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Rolls-Royce & Bentley Motor Car Engineer

by Peter Hill

2020 review by Prof. Peter Fawcett

Like his father before him, author Peter Hill spent his entire career from apprentice to senior engineer at the Royce Crewe factory, so this monumental opus is, and no doubt will remain for some time, as a significant contribution to the annals of automotive history.

The highly-detailed but eminently-readable text takes us from Hill’s apprenticeship to retirement, offering a unique insight into how Rolls-Royce made every effort via a rigorous developmental regime to maintain the validity of their claim to be the ‘Best Car in the World’.

To enthusiasts for the marque no doubt imbued with the hubristic Royce ‘mythology’, Hill’s meticulous accounts of building and rigorously testing prototypes and modifications to the cars’ specification, are remarkable in their ‘warts and all’ revelations, for the failures as well as the outstanding successes are chronicled here where Hill manifests a rare ability to present complex engineering concepts with notably lucid prose. Nevertheless owners of Shadows and their successors will regret that Crewe eschewed any attempts at rust prevention in their rot-prone monocoques.

Since the adoption of Hispano-Suiza’s gearbox-driven brake servo, Rolls-Royce successfully produced under licence General Motors’ independent front suspension and automatic transmissions, and elements of Citroën’s incomparable suspension, so it seems odd that a similar strategy was not applied to adapting existing well-proven air conditioning systems. Indeed, the ‘jury-rigged’ testing apparatus evolved on a very limited budget at Crewe for an in-house prototype a/c system seemed distinctly ‘Heath Robinson’.

Of particular interest is how the FB 60 overhead inlet/side exhaust four-litre engine was developed for varied uses and how Crewe perceived its application to lesser marques as a route to widening accessibility to Bentley ownership. In the event, the unpopular Van den Plas Princess ‘R’, which consistently failed to reach its sales targets, was the outcome, no doubt accounting for a prototype Bentley version’s (with appropriate grille displacing the VdP item) never meeting production. FB 60 in highly-tuned form also graced a similarly rejected widened Austin-Healey monocoque prototype with performance equal to Jaguar’s E-Type. A Humber Super Snipe was also equipped with the FB 60 engine but the Chrysler takeover of Rootes effectively killed what Hill perceived to be a much more acceptable installation than in the Princess ‘R’.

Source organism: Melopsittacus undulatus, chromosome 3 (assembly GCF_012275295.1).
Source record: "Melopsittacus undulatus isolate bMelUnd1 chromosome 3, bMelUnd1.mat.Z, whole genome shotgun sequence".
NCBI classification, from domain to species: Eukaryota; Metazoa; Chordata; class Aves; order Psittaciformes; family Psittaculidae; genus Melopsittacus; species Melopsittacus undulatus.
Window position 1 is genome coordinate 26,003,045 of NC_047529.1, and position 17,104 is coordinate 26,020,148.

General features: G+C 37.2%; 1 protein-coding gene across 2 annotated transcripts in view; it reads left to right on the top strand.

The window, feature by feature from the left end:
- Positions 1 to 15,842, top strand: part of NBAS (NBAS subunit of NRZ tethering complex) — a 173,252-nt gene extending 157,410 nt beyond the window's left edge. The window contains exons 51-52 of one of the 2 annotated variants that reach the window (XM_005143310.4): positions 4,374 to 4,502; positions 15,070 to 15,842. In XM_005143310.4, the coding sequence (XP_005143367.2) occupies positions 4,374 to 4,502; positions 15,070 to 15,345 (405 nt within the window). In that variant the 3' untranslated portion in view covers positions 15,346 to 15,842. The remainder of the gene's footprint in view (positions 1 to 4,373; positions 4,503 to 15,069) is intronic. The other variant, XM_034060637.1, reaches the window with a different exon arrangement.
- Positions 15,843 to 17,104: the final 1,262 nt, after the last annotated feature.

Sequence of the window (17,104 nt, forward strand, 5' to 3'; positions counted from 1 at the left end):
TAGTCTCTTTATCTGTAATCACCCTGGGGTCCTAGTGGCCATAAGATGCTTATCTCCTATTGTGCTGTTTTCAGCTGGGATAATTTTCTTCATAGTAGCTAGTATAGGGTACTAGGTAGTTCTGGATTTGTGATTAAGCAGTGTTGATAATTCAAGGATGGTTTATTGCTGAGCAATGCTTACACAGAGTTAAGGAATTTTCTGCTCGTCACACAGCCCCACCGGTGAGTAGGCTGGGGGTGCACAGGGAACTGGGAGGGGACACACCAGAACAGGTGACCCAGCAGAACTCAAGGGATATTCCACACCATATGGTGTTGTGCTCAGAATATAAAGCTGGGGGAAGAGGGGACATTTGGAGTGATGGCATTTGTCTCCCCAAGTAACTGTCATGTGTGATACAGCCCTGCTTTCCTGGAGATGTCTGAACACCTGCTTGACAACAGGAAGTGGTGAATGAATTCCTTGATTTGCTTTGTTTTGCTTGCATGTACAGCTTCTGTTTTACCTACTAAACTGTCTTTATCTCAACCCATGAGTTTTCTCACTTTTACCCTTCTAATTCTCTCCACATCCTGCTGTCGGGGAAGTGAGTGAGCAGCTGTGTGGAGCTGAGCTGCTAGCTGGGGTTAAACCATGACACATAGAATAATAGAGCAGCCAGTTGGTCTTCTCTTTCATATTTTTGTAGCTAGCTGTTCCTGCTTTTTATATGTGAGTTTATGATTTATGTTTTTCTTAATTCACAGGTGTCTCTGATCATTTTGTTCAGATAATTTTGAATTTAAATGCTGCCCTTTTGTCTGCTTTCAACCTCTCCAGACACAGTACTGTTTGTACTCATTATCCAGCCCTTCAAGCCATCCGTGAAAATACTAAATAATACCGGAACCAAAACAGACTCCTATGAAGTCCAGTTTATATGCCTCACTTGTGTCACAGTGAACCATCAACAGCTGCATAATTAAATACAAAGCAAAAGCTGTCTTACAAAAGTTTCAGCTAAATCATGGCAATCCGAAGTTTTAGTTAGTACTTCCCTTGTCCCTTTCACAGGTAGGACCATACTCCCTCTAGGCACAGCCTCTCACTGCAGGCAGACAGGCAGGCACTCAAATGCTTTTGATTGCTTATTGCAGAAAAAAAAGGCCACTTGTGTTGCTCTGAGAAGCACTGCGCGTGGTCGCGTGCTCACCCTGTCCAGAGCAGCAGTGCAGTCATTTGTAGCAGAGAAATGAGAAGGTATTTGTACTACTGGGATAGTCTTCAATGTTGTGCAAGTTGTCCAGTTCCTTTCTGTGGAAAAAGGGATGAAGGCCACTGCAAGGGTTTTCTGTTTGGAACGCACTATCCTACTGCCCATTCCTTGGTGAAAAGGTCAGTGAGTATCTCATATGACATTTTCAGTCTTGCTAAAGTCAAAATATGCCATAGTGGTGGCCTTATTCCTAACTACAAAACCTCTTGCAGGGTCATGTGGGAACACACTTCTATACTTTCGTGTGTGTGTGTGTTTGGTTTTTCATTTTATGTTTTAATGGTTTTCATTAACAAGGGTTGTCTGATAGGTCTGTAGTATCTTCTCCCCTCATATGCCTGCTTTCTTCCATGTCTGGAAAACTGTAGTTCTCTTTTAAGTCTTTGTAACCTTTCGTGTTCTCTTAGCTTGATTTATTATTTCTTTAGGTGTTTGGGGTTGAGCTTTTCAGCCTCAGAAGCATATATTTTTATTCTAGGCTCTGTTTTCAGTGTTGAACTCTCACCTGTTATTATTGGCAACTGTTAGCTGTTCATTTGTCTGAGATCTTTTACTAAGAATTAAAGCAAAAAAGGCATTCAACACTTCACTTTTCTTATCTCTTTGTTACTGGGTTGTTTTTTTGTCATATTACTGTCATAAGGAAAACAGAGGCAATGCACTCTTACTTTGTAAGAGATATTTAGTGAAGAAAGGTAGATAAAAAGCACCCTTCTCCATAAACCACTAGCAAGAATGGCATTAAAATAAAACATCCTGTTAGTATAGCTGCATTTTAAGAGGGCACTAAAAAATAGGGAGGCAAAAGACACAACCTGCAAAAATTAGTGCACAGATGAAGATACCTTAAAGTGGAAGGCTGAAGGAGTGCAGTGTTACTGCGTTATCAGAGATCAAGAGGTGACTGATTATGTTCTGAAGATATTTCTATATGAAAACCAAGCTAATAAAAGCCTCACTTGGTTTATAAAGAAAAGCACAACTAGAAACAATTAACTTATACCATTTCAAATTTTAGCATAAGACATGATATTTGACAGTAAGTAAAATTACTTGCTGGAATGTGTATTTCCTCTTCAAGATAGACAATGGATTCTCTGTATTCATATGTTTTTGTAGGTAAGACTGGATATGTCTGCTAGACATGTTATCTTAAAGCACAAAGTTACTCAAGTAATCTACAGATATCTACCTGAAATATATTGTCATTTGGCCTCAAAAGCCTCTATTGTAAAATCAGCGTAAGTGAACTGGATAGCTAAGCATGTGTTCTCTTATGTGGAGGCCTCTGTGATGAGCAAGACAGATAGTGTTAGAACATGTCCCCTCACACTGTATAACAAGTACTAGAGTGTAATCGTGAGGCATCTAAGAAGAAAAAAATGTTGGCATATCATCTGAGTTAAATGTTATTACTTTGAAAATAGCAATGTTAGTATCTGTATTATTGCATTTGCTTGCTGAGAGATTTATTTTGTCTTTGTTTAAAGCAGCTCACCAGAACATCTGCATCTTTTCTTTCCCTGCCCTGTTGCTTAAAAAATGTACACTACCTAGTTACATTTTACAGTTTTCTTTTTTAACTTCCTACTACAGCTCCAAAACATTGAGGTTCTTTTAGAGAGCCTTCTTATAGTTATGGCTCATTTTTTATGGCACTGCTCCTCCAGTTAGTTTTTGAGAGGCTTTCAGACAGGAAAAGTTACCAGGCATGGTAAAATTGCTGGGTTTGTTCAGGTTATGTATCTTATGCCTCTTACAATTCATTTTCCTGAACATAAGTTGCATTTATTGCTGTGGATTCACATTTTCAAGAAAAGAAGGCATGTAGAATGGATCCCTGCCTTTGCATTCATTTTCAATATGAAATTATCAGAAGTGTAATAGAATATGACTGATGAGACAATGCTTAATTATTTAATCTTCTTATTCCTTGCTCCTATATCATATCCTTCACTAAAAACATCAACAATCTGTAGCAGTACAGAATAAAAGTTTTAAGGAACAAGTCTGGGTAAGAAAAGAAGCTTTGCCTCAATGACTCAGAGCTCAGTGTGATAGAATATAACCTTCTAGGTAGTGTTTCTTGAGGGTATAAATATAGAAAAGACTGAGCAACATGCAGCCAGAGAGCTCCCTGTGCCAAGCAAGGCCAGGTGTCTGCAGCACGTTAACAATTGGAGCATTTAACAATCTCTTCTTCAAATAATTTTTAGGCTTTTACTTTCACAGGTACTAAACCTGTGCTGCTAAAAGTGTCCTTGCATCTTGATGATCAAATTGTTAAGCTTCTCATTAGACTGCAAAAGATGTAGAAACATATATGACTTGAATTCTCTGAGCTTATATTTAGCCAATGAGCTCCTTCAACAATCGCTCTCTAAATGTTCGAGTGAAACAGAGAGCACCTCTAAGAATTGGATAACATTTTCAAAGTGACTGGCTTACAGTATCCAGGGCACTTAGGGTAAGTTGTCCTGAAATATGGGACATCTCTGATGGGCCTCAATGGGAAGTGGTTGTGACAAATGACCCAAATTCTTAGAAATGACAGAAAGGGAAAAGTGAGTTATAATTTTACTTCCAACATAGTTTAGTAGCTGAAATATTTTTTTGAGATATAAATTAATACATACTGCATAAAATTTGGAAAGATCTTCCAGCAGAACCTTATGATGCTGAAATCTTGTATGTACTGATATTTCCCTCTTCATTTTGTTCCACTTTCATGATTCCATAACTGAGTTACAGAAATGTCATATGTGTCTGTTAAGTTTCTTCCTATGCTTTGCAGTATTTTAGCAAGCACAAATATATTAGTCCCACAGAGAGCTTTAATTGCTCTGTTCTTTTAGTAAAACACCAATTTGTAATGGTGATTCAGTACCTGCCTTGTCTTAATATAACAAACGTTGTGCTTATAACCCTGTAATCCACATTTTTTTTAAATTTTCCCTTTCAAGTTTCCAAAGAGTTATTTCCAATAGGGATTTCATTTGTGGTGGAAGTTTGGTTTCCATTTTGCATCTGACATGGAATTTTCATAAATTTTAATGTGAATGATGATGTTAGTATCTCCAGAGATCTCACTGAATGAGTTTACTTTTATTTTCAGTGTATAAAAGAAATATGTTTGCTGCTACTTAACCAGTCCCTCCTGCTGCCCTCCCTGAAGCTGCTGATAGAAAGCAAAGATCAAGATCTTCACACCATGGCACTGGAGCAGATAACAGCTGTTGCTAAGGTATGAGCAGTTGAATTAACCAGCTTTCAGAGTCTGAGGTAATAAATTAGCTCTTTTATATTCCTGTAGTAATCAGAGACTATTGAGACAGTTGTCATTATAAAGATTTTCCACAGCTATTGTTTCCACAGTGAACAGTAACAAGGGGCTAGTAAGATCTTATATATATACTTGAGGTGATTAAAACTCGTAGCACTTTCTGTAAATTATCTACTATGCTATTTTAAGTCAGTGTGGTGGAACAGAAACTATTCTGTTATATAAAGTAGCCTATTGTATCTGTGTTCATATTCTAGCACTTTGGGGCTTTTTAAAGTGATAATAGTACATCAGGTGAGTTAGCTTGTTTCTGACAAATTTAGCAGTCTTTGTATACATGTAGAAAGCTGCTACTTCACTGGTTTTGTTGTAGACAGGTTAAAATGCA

Crewe spent lavishly on acquiring cars from other manufacturers for detailed analysis, after which Hill as a suspension specialist spent much time designing and developing sophisticated suspension systems which were rigorously tested worldwide; nevertheless much testing of suspension and braking developments took place on nearby Cheshire country lanes at speeds well in excess of 120 mph despite a blanket 70 mph speed limit, and without, it seems, warning local residents! Of real interest are Hill’s briefing notes for suspension modifications, how such were fabricated, installed, tested and then appraised in a meticulous post mortem. There is a hint of ad hocism here; if it breaks, make it bigger! Nevertheless, it was clear that Jaguar with their monocoque Mark 10 and XJ6 with independent rear suspension and disc brakes had achieved standards of ride, handling and refinement superior to Crewe’s efforts. The conclusion must be that Browns Lane had better engineers and presumably a more efficient system of evaluation.

Although immersed in the arcane Royce culture since birth, nevertheless, the author is highly critical of Crewe’s reluctance to develop promising innovative and progressive prototypes to production; senior management at Crewe comes in for severe criticism, especially those with a provenance in sales!

Inevitably, automobile engineering dominates this work, but it is regrettable that Crewe’s many styling exercises receive little or no mention; moreover, illustrations of such surely would have considerably enhanced the publication. A work of such historical significance arguably requires an index, and it is unfortunate that frequent typographical and grammatical errors appear in stark contrast to such erudite content and clear layout.

But these are very minor criticisms of an impressively monumental and unique oeuvre which every owner of Crewe products or those with an interest in ‘The Best Car in the World’ and ‘The Silent Sports Car’ should have in their libraries, for at a mere £45 it is remarkable value. It is also an accessible ‘primer’ in mechanical engineering for laymen such as this reviewer!

Publisher: Peter R. Hill (2019)

Price: £45 (UK RRP)

Description: Hardback, A4 format on art paper, 543 pages.

ISBN: 978-1-916052406

Available from: YPD Books, Layerthorpe, York YO 31 7ZQ. Tel: (01904) 431213.


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